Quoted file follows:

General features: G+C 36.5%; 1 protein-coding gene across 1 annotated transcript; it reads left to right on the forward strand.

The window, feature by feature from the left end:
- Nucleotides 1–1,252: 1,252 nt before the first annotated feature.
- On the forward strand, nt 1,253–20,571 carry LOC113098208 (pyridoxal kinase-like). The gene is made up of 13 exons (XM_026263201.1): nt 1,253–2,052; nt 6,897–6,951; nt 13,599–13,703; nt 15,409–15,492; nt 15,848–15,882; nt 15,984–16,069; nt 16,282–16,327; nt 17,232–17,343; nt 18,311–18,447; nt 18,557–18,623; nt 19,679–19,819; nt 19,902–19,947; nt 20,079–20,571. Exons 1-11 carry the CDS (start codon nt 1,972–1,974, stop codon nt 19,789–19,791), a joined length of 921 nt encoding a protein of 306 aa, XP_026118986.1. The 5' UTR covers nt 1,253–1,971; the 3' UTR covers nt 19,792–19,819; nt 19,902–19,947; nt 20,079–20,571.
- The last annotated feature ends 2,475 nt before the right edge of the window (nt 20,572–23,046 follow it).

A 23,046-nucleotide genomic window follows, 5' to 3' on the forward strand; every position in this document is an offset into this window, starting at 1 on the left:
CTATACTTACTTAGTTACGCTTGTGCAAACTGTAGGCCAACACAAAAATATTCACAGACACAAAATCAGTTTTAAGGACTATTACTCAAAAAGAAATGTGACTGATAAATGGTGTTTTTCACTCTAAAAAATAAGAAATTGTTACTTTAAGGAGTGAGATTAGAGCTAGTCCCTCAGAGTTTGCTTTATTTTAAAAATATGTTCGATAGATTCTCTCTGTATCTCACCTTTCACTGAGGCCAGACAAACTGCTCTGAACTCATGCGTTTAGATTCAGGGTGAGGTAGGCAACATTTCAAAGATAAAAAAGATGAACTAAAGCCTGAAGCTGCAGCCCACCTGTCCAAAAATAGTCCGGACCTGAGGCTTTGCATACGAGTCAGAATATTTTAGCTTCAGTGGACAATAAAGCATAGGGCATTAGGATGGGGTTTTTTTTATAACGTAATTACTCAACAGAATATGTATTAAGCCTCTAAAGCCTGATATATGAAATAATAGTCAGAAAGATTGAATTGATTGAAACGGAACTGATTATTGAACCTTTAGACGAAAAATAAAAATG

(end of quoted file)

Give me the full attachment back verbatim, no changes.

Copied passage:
General features: G+C 36.5%; 1 protein-coding gene across 1 annotated transcript; it reads left to right on the forward strand.

The window, feature by feature from the left end:
- Nucleotides 1–1,252: 1,252 nt before the first annotated feature.
- On the forward strand, nt 1,253–20,571 carry LOC113098208 (pyridoxal kinase-like). The gene is made up of 13 exons (XM_026263201.1): nt 1,253–2,052; nt 6,897–6,951; nt 13,599–13,703; nt 15,409–15,492; nt 15,848–15,882; nt 15,984–16,069; nt 16,282–16,327; nt 17,232–17,343; nt 18,311–18,447; nt 18,557–18,623; nt 19,679–19,819; nt 19,902–19,947; nt 20,079–20,571. Exons 1-11 carry the CDS (start codon nt 1,972–1,974, stop codon nt 19,789–19,791), a joined length of 921 nt encoding a protein of 306 aa, XP_026118986.1. The 5' UTR covers nt 1,253–1,971; the 3' UTR covers nt 19,792–19,819; nt 19,902–19,947; nt 20,079–20,571.
- The last annotated feature ends 2,475 nt before the right edge of the window (nt 20,572–23,046 follow it).

A 23,046-nucleotide genomic window follows, 5' to 3' on the forward strand; every position in this document is an offset into this window, starting at 1 on the left:
CTATACTTACTTAGTTACGCTTGTGCAAACTGTAGGCCAACACAAAAATATTCACAGACACAAAATCAGTTTTAAGGACTATTACTCAAAAAGAAATGTGACTGATAAATGGTGTTTTTCACTCTAAAAAATAAGAAATTGTTACTTTAAGGAGTGAGATTAGAGCTAGTCCCTCAGAGTTTGCTTTATTTTAAAAATATGTTCGATAGATTCTCTCTGTATCTCACCTTTCACTGAGGCCAGACAAACTGCTCTGAACTCATGCGTTTAGATTCAGGGTGAGGTAGGCAACATTTCAAAGATAAAAAAGATGAACTAAAGCCTGAAGCTGCAGCCCACCTGTCCAAAAATAGTCCGGACCTGAGGCTTTGCATACGAGTCAGAATATTTTAGCTTCAGTGGACAATAAAGCATAGGGCATTAGGATGGGGTTTTTTTTATAACGTAATTACTCAACAGAATATGTATTAAGCCTCTAAAGCCTGATATATGAAATAATAGTCAGAAAGATTGAATTGATTGAAACGGAACTGATTATTGAACCTTTAGACGAAAAATAAAAATG